When you want to store your files for easy access or to clear up some room on your computer, you may consider storing your data in the cloud. Sometimes the cloud can seem a little confusing with all of the technical terms, but here are 10 terms you should know if you’re getting into cloud data storage.
- Cloud: You may hear people say “the cloud,” but what they’re referring to is storing your information on a network of servers rather than storing it on your local computer. Saving your data to the cloud allows you to access your information anywhere.
- Cloud Gateways: A cloud gateway is a software or hardware that provides communication and connectivity between a cloud storage service provider and the customer. The cloud gateway also transfers data between your computer and mobile device.
- Encryption: When a company says they encrypt data, this means they use the highest form of security possible on the internet. Even if someone can access your files, they can’t read them.
- Enterprise Sync and Share: When you find a service that states it has enterprise sync and share, this means that it has a business-ready variation of its service that allows you to save and share files with other users. In short, you can sync your files to your local device and share them with anyone else you need to.
- Global File System: Sometimes abbreviated GFS, a global file system is a system built in the cloud that spans across devices and regions. It creates a single file that’s accessible globally and has limitless capacity—with a master copy of all the data consolidated on the cloud.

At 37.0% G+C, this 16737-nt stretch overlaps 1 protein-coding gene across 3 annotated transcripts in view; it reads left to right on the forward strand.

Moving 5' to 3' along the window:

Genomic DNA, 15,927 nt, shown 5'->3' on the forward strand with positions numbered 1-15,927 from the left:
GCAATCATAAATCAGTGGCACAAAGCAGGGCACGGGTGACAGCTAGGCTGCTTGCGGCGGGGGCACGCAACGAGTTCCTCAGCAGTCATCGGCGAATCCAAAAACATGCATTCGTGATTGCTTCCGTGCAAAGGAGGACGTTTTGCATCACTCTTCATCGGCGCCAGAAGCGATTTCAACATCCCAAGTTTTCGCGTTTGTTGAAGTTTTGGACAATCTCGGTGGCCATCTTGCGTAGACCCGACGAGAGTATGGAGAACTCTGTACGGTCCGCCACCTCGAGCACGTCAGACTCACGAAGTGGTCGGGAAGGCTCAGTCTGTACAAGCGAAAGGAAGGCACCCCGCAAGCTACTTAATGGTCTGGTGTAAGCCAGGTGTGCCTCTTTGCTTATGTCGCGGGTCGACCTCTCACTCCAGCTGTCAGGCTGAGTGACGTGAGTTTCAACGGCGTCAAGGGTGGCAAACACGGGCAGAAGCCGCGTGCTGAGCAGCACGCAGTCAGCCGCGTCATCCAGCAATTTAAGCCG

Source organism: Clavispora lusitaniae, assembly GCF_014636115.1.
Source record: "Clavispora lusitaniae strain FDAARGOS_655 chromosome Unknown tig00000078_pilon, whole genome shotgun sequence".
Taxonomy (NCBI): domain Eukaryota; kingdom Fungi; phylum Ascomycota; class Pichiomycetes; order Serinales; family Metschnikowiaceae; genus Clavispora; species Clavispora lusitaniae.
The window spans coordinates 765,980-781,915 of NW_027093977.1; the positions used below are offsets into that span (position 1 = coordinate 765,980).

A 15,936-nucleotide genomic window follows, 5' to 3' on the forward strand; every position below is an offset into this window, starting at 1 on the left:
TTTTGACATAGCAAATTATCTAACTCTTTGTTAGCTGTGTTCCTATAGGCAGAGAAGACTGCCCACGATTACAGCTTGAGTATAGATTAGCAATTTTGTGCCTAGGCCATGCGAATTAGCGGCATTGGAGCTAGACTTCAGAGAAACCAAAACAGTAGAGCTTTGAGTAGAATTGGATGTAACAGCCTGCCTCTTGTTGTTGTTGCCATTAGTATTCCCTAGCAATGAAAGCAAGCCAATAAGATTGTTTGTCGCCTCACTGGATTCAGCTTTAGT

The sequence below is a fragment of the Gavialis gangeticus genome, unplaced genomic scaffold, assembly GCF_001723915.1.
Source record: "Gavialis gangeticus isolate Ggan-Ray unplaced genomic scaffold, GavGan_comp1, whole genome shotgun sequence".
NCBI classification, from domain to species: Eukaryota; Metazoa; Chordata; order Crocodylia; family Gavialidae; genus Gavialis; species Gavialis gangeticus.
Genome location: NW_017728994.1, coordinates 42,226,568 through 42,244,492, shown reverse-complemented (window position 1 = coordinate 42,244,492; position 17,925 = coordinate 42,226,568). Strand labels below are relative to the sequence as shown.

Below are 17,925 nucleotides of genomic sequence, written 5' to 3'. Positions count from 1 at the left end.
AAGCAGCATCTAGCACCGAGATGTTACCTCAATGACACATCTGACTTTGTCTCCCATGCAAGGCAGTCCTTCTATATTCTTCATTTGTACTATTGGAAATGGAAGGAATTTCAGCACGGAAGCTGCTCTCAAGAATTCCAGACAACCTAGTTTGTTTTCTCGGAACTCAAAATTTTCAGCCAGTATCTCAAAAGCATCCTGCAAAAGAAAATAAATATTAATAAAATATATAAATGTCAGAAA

- Hybrid Cloud Storage: Hybrid cloud is a method of storing files that uses both local and off-site resources. It’s used to supplement saving your files locally and instead stores them in a public cloud. The data remains on-site, but inactively moves data to the cloud.
- Private Cloud Storage: A private cloud is a secure way to save your information where only you have access to it. A private cloud storage usually boasts about their security techniques along with stating any sort of encryption it uses to keep your files safe.
- Public Cloud Storage: Public cloud storage is the most common type you’ll find, such as Azure, Amazon, and Google Drive. These services offer little protection but are available for everyone to use at little to no cost— they’re the cheapest way to store your information.
- SaaS: Storage as a Service, or SaaS, is when you pay to use data storage, similar to a utility. You can either choose to lease space to another company, or rent space from another company to store your data.
- Synchronization: Synchronization may be incredibly important for your business. When you update a file on your cloud, you need it to synchronize with the files stored on your computer. Some cloud storage has automatic synchronization where the files are updated as soon as more data is received.
Featured Image: Thinkstcok/monsitj